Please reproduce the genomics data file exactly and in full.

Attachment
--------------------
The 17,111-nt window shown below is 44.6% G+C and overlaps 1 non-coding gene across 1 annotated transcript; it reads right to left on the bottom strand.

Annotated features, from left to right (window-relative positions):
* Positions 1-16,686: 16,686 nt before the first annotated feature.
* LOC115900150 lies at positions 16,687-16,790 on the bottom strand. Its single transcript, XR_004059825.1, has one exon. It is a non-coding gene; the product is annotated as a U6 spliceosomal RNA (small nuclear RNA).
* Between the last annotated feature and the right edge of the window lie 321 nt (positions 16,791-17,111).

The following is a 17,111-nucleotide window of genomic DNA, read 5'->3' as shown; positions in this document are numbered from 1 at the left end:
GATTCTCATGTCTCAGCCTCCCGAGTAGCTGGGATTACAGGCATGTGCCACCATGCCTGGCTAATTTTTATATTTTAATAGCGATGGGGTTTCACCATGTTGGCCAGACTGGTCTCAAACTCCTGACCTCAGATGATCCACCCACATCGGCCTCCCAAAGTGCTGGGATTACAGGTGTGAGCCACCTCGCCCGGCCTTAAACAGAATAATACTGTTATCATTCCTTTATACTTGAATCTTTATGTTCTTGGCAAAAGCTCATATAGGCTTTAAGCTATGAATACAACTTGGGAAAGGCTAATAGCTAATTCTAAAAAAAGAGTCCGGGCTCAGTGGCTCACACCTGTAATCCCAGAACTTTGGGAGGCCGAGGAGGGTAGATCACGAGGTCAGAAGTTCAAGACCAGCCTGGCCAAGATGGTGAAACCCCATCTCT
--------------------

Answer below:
The 17,111-nt window shown below is 44.6% G+C and overlaps 1 non-coding gene across 1 annotated transcript; it reads right to left on the bottom strand.

Annotated features, from left to right (window-relative positions):
* Positions 1-16,686: 16,686 nt before the first annotated feature.
* LOC115900150 lies at positions 16,687-16,790 on the bottom strand. Its single transcript, XR_004059825.1, has one exon. It is a non-coding gene; the product is annotated as a U6 spliceosomal RNA (small nuclear RNA).
* Between the last annotated feature and the right edge of the window lie 321 nt (positions 16,791-17,111).

The following is a 17,111-nucleotide window of genomic DNA, read 5'->3' as shown; positions in this document are numbered from 1 at the left end:
GATTCTCATGTCTCAGCCTCCCGAGTAGCTGGGATTACAGGCATGTGCCACCATGCCTGGCTAATTTTTATATTTTAATAGCGATGGGGTTTCACCATGTTGGCCAGACTGGTCTCAAACTCCTGACCTCAGATGATCCACCCACATCGGCCTCCCAAAGTGCTGGGATTACAGGTGTGAGCCACCTCGCCCGGCCTTAAACAGAATAATACTGTTATCATTCCTTTATACTTGAATCTTTATGTTCTTGGCAAAAGCTCATATAGGCTTTAAGCTATGAATACAACTTGGGAAAGGCTAATAGCTAATTCTAAAAAAAGAGTCCGGGCTCAGTGGCTCACACCTGTAATCCCAGAACTTTGGGAGGCCGAGGAGGGTAGATCACGAGGTCAGAAGTTCAAGACCAGCCTGGCCAAGATGGTGAAACCCCATCTCT